The State's written motion for an extension stated that it had "exercised due diligence to obtain evidence material to the case" and that "there are reasonable grounds to believe that said evidence may be obtained at a later date." At the hearing, the prosecutor stated that the State had "used due diligence in obtaining evidence material to the case." She further stated "we allege we have been trying to find eye witnesses on this case. Also pursuant to the statutory requirement, we believe in good faith, we'll be able to find these witnesses." Defense counsel did not assert that the prosecution failed to establish due diligence, nor did he challenge the State's assertions. He merely stated: "For the record, Judge. Mr. Bernard Foster stands ready, answering ready, demands trial, Judge. Would object to People's motion for continuance."

In Hughes, 274 Ill. App. 3d at 111, the prosecutor asked for an extension, stating that two material witnesses did not come to court, it had asked for rulings to show cause, and bench warrants had been issued for the witnesses. While the defendant objected and challenged the State's diligence, he did not dispute the truth of the State's assertions. There was nothing to indicate that the State was "careless, indifferent, or mendacious in its attempts to gain additional time." Hughes, 274 Ill. App. 3d at 112. This court stated, "[t]he trial court had enough information to make an informed judgment. We will not second-guess that judgment." Hughes, 274 Ill. App. 3d at 112; see also People v. Folenga, 83 Ill. App. 3d 210, 214 (1980) (statute does not require affidavit or evidence in support of State's motion for extension to speedy trial period; allegations of fact in support of such motion will prima facie satisfy State's burden in absence of denial by defendant).

Upon review of the record, we do not find an abuse of discretion by the trial court. Defendant has not pointed to anything that would indicate indifference or carelessness by the State in its actions and we will not "second-guess" the lower court's judgment here. Because defendant has not shown that he would have been entitled to discharge had his counsel so moved, he has failed to demonstrate ineffective assistance of counsel on this issue.

Defendant next argues that he was unduly prejudiced by the introduction of evidence regarding his arrest. Over objection, Detective Mack testified that he arrested defendant in response to a call for an aggravated battery. The State concedes it was improper to admit this evidence. See People v. Lewis, 165 Ill. 2d 305, 346 (1995)("evidence of other crimes is not admissible merely to show how the investigation unfolded unless such evidence is also relevant to specifically connect the defendant with the crimes for which he is being tried") (emphasis in original).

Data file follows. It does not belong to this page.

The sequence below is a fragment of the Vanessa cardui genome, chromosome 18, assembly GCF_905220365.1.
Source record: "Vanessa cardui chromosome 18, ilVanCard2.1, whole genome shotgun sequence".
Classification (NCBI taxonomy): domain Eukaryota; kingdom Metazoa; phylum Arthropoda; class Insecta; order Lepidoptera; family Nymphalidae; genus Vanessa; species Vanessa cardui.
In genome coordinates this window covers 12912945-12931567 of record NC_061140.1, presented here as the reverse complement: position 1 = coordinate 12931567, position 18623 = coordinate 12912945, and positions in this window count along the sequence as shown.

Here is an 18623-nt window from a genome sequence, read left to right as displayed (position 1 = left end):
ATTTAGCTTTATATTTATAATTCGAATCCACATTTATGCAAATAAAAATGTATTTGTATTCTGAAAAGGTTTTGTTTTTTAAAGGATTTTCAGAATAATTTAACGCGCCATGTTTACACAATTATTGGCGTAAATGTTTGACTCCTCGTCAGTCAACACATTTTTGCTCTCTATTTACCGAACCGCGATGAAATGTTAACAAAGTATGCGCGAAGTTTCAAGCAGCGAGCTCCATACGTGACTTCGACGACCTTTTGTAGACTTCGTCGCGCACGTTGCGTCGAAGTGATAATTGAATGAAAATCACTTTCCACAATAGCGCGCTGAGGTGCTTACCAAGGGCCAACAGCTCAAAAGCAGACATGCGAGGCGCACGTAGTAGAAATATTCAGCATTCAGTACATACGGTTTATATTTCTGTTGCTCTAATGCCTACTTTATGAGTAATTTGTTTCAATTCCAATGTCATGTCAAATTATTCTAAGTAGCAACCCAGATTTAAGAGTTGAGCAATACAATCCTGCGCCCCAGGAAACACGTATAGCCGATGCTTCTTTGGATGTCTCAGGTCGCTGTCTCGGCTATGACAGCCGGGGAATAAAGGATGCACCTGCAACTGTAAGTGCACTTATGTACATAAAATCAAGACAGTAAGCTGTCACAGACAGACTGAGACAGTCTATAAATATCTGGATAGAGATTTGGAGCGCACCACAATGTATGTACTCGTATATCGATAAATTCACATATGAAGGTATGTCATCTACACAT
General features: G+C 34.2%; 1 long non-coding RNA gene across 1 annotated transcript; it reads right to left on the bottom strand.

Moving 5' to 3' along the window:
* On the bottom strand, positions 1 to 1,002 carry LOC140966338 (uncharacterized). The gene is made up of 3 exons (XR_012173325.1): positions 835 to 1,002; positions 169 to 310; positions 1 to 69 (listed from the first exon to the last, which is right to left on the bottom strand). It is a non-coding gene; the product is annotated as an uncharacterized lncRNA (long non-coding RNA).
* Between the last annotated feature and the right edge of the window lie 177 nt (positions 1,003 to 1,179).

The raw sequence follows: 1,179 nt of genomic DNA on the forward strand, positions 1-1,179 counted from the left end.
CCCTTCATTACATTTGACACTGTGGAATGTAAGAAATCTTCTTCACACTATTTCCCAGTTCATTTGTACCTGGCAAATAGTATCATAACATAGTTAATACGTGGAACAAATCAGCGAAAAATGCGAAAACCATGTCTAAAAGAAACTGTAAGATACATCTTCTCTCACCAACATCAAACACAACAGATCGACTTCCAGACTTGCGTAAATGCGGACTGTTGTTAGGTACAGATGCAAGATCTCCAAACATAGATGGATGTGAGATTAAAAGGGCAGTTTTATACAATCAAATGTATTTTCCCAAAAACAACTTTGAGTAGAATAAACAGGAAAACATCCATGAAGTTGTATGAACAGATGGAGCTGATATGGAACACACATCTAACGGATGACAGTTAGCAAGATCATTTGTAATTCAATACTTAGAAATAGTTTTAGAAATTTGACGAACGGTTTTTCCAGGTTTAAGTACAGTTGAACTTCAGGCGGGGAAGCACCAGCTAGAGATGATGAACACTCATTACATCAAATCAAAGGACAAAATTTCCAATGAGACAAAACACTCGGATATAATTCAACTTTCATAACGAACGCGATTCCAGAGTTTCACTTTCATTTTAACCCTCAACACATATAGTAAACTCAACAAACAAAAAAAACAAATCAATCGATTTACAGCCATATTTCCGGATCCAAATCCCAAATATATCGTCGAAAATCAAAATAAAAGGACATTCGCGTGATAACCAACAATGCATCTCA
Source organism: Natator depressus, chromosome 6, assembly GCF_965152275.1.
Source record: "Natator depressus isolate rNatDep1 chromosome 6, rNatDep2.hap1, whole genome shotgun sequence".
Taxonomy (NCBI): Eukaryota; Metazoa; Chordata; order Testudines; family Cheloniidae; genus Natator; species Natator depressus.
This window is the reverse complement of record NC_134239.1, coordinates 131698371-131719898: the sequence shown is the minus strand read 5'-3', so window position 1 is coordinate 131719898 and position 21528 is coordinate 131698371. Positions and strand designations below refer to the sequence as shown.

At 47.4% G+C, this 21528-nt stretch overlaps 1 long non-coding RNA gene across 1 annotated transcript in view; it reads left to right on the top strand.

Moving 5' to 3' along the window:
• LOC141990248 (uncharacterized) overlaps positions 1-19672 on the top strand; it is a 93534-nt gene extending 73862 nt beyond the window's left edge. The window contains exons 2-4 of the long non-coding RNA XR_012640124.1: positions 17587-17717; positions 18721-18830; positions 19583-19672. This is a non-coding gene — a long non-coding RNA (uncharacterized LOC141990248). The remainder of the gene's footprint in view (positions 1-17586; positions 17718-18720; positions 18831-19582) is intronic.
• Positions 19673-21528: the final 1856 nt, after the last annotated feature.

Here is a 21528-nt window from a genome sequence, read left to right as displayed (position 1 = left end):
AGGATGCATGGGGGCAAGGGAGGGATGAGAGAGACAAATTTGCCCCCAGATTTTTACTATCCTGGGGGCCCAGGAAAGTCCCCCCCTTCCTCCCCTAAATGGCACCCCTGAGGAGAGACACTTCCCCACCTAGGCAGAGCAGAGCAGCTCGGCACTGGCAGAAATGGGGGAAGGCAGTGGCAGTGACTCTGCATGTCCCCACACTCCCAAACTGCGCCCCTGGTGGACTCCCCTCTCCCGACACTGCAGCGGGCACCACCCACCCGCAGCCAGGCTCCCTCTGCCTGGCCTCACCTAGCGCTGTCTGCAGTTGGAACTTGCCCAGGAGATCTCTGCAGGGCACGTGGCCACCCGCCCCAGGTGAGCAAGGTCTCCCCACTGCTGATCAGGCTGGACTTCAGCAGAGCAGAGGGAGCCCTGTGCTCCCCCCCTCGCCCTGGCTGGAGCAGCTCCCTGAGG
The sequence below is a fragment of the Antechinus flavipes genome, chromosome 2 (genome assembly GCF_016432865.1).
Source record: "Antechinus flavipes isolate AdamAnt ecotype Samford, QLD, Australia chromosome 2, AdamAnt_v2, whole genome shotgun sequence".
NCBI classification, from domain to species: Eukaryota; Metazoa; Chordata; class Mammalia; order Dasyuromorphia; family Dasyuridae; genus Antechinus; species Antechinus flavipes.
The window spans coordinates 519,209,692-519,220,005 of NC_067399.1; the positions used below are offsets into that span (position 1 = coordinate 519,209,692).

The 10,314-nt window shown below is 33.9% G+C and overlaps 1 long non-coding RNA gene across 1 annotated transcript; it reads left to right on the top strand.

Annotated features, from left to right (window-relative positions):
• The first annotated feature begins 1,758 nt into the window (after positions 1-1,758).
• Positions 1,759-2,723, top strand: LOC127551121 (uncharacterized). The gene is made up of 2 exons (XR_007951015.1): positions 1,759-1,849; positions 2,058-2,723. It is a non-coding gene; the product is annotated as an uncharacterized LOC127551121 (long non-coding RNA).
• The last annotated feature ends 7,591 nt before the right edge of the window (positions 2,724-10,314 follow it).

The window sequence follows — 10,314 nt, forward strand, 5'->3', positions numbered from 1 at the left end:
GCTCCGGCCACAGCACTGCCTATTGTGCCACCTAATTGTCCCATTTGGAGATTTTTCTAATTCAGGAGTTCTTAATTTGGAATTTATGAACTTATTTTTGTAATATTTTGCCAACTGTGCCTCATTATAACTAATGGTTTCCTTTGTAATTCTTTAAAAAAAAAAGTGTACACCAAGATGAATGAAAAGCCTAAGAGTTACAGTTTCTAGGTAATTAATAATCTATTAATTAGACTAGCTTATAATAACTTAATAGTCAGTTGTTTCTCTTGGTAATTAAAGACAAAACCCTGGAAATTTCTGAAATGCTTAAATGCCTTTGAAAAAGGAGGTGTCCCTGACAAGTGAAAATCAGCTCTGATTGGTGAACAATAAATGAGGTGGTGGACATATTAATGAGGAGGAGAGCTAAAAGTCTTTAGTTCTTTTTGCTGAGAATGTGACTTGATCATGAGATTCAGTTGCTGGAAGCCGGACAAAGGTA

The State argues, however, that the admission of this evidence was harmless. In Lewis, 165 Ill. 2d at 345-46, the State presented evidence that the defendant was in custody in California and provided details of the extradition procedure to show how its investigation led to the defendant. The court stated that even though the evidence was incidental and nonspecific in nature, the jury could have inferred that the defendant had been engaged in prior criminal activity. The court concluded, however, that the evidence as presented had no tendency to "overpersuade the jury" on the issue of defendant's guilt and therefore it ruled that defendant was not unduly prejudiced. Lewis, 165 Ill. 2d at 347.

In the instant case, defendant was not unduly prejudiced by the introduction of this evidence. It was of a very limited nature, the jury was not provided with any facts or additional information about the situation, and the trial court instructed that it was not to be considered for the truth of the matter asserted. The evidence of guilt was very strong in this case. Defendant confessed to the shooting and the facts indicated that he shot the victim repeatedly in the back. Defendant is not entitled to a new trial on this issue.

Defendant asserts he was denied his right to effective assistance of counsel when his counsel promised, but failed to produce, a weapons expert. As discussed, defendant must show that counsel's performance fell well below an objective standard of reasonableness and there is a reasonable probability that, but for counsel's errors, the result of the proceeding would have been different. Walker, 255 Ill. App. 3d at 14-15.

In opening argument, defense counsel stated that defendant used a semi-automatic pistol and that the jury would hear evidence from experts in weapons as to how such weapons operate. During trial, counsel asked an evidence technician offered by the State as to how an automatic weapon operated. The witness was unable to answer. During closing argument, counsel attempted to argue that when defendant shot the gun, "the trigger kept going. By the nature of the instrument." The prosecutor objected and the court stated "[t]here is no evidence that the trigger was -- the bullets would continue to go as the trigger was pulled, no evidence at all of anything along that."